The Open Nanomedicine and Nanotechnology Journal


Formerly: The Open Nanomedicine Journal

(Discontinued)

ISSN: 2666-1500 ― Volume 6, 2020
REVIEW ARTICLE

Nanomedical Devices and Cancer Theranostics



Mohamed Moumaris1, 2, *, Jean-Michel Bretagne1, Nisen Abuaf2, 3
1 Groupe Hospitalier Universitaire Paris Centre, Département des Investissements, AP-HP, 1 Place du Parvis Notre Dame, 75004 Paris, France
2 Laboratoire d'Hématologie et d’Immunologie, Hôpital Rothschild, 5 Rue Santerre, 75012 Paris and Hôpital Tenon, 4 Rue de la Chine 75020 Paris, Groupe Hospitalier Universitaire Paris Est, AP-HP et Département d'Immunologie, Faculté de Médecine, Université Pierre et Marie Curie, Sorbonne Université, Paris, France
3 Hôpital Tenon, Groupe Hospitalier Universitaire Paris Est, AP-HP et Université Pierre et Marie Curie, 4 Rue de la Chine, 75020 Paris, France

Abstract

The current therapies against cancer showed limited success. Nanotechnology is a promising strategy for cancer tracking, diagnosis, and therapy. The hybrid nanotechnology assembled several materials in a multimodal system to develop multifunctional approaches to cancer treatment. The quantum dot and polymer are some of these hybrid nanoparticle platforms. The quantum dot hybrid system possesses photonic and magnetic properties, allowing photothermal therapy and live multimodal imaging of cancer. These quantum dots were used to convey medicines to cancer cells. Hybrid polymer nanoparticles were utilized for the systemic delivery of small interfering RNA to malignant tumors and metastasis. They allowed non-invasive imaging to track in real-time the biodistribution of small interfering RNA in the whole body. They offer an opportunity to treat cancers by specifically silencing target genes. This review highlights the major nanotechnology approaches to effectively treat cancer and metastasis.

Keywords: Nanotechnology, Nanoparticle, Cancer, Diagnosis, Therapy, Theranostic.


Article Information


Identifiers and Pagination:

Year: 2020
Volume: 6
First Page: 1
Last Page: 11
Publisher Id: TONMJ-6-1
DOI: 10.2174/2666150002006010001

Article History:

Received Date: 30/10/2019
Revision Received Date: 11/03/2020
Acceptance Date: 12/03/2020
Electronic publication date: 21/04/2020
Collection year: 2020

© 2020 Moumaris et al.

open-access license: This is an open access article distributed under the terms of the Creative Commons Attribution 4.0 International Public License (CC-BY 4.0), a copy of which is available at: https://creativecommons.org/licenses/by/4.0/legalcode. This license permits unrestricted use, distribution, and reproduction in any medium, provided the original author and source are credited.


* Address correspondence to this author at the Laboratoire d'Hématologie et d’Immunologie, Hôpital Rothschild, 5 Rue Santerre, 75012 Paris and Hôpital Tenon, 4 Rue de la Chine 75020 Paris, Groupe Hospitalier Universitaire Paris Est, AP-HP et Département d'Immunologie, Faculté de Médecine, Université Pierre et Marie Curie, Sorbonne Université, Paris and Hôtel-Dieu, Groupe Hospitalier Universitaire Paris Centre, Département des Investissements, AP-HP, 1 Place du Parvis Notre Dame, 75004 Paris, France; Tel: 0033762122825; E-mail: mohamed.moumaris@orange.fr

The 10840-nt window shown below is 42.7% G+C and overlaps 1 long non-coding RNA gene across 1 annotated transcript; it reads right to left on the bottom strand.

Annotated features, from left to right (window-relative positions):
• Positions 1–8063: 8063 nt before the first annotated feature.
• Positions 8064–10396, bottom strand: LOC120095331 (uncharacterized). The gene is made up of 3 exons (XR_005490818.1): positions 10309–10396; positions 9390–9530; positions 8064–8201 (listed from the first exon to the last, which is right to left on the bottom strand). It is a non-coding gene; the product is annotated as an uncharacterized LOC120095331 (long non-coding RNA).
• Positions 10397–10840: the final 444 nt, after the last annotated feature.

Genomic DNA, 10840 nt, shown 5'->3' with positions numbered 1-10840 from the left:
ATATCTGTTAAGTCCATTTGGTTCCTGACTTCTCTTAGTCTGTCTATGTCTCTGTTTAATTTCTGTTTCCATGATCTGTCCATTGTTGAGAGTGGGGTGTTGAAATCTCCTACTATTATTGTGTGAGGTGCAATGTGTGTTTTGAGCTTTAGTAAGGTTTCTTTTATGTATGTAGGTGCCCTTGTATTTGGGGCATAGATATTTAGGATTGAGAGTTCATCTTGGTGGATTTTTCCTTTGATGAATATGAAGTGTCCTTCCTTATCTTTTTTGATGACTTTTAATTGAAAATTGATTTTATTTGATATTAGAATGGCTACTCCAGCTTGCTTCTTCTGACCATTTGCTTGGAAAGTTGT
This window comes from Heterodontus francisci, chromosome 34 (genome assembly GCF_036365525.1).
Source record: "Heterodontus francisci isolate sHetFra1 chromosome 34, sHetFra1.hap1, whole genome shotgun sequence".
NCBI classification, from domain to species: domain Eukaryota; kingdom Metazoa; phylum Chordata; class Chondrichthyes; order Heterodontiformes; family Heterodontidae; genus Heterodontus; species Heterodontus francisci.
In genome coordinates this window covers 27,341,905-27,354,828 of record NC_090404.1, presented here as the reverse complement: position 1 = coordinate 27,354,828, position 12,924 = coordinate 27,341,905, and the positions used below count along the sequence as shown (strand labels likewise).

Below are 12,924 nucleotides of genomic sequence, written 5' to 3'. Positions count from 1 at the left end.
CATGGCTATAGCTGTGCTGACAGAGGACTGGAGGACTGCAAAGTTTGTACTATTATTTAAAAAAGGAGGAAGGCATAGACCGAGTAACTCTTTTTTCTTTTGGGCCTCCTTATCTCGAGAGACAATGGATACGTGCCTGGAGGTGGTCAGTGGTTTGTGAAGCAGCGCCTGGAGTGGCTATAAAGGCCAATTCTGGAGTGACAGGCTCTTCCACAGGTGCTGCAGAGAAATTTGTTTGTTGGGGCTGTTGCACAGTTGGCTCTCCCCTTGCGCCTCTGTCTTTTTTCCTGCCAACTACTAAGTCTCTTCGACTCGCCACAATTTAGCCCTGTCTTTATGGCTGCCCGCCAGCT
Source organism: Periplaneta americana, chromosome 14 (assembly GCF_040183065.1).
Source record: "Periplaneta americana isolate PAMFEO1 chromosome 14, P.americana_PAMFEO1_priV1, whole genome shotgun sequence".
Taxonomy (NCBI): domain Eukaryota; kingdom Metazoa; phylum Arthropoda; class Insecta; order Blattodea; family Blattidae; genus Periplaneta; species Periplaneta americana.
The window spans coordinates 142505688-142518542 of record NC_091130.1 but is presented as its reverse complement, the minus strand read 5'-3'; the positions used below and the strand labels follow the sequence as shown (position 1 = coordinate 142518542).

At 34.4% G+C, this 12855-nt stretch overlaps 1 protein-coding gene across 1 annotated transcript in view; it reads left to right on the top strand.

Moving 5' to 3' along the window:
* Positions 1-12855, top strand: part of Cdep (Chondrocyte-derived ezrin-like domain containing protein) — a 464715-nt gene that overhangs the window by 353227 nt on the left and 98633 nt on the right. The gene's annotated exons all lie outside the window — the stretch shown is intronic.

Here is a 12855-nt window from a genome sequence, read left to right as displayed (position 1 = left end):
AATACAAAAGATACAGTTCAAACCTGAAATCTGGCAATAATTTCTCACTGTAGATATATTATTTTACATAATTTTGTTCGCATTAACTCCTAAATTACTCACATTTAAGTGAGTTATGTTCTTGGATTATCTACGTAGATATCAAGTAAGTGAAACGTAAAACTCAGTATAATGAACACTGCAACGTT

1. INTRODUCTION

Cancer is one of the leading causes of death in the world. It is characterized by an uncontrolled cell proliferation within the body. The cells divide into infinity and lead to the formation of a primary tumor. Some cells of the primary tumor diffuse into the body and lead to the formation of secondary tumors called metastases. The cancer cell is characterized by its independence from the signals of cellular proliferation, to escape apoptosis, to proliferate to infinity, to become invasive and metastatic, and to induce angiogenesis (Fig. 1). Cancers are linked to environmental and genetic factors. Three types of genes are responsible for cancerization, positive regulatory proto-oncogenes for normal cell proliferation, negative regulatory anti-oncogenes for cell proliferation and DNA repair genes [1Hanahan D, Weinberg RA. The hallmarks of cancer. Cell 2000; 100(1): 57-70.
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The diagnosis of cancer can be made by biopsy, biological analysis, endoscopy, and medical imaging modalities such as Pet, CT, and MRI [4Palsdottir T, Nordstrom T, Karlsson A, Grönberg H, Clements M, Eklund M. The impact of different prostate-specific antigen (PSA) testing intervals on Gleason score at diagnosis and the risk of experiencing false-positive biopsy recommendations: A population-based cohort study. BMJ Open 2019; 9(3): e027958.
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2. NANOTECHNOLOGY APPROACHES

Nanomedical devices are designed to perform various biomedical applications in disease sites. They can be introduced into the body and guided to cancer sites to diagnose, administer drugs, and perform surgery on an anatomical, cellular and molecular scale. Biochips NPs can take single-cell captures and perform analytical cell separations [46Esfandyarpour R, DiDonato MJ, Yang Y, Durmus NG, Harris JS, Davis RW. Multifunctional, inexpensive, and reusable nanoparticle-printed biochip for cell manipulation and diagnosis. Proc Natl Acad Sci USA 2017; 114(8): E1306-15.
[http://dx.doi.org/10.1073/pnas.1621318114] [PMID: 28167769]